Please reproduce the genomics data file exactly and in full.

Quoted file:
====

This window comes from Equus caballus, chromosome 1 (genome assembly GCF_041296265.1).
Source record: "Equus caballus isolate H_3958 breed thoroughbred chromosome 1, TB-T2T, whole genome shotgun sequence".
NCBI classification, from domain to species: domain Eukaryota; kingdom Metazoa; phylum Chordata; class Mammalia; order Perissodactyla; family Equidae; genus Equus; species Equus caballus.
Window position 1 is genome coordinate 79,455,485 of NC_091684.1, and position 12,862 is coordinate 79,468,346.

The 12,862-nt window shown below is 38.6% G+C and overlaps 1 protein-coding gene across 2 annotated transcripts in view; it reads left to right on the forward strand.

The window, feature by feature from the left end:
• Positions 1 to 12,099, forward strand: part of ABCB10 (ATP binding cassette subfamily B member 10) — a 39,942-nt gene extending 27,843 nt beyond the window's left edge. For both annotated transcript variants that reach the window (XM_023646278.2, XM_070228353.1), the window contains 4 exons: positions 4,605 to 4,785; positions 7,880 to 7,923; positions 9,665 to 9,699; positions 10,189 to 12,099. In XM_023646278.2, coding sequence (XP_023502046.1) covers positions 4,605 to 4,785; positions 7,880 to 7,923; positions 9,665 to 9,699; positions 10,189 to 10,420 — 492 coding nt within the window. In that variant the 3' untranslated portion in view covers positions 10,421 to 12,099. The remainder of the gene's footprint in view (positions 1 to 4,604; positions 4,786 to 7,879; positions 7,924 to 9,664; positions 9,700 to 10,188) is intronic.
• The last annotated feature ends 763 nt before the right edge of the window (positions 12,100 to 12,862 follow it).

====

This window comes from Equus caballus, chromosome 1 (genome assembly GCF_041296265.1).
Source record: "Equus caballus isolate H_3958 breed thoroughbred chromosome 1, TB-T2T, whole genome shotgun sequence".
NCBI classification, from domain to species: domain Eukaryota; kingdom Metazoa; phylum Chordata; class Mammalia; order Perissodactyla; family Equidae; genus Equus; species Equus caballus.
Window position 1 is genome coordinate 79,455,485 of NC_091684.1, and position 12,862 is coordinate 79,468,346.

The 12,862-nt window shown below is 38.6% G+C and overlaps 1 protein-coding gene across 2 annotated transcripts in view; it reads left to right on the forward strand.

The window, feature by feature from the left end:
• Positions 1 to 12,099, forward strand: part of ABCB10 (ATP binding cassette subfamily B member 10) — a 39,942-nt gene extending 27,843 nt beyond the window's left edge. For both annotated transcript variants that reach the window (XM_023646278.2, XM_070228353.1), the window contains 4 exons: positions 4,605 to 4,785; positions 7,880 to 7,923; positions 9,665 to 9,699; positions 10,189 to 12,099. In XM_023646278.2, coding sequence (XP_023502046.1) covers positions 4,605 to 4,785; positions 7,880 to 7,923; positions 9,665 to 9,699; positions 10,189 to 10,420 — 492 coding nt within the window. In that variant the 3' untranslated portion in view covers positions 10,421 to 12,099. The remainder of the gene's footprint in view (positions 1 to 4,604; positions 4,786 to 7,879; positions 7,924 to 9,664; positions 9,700 to 10,188) is intronic.
• The last annotated feature ends 763 nt before the right edge of the window (positions 12,100 to 12,862 follow it).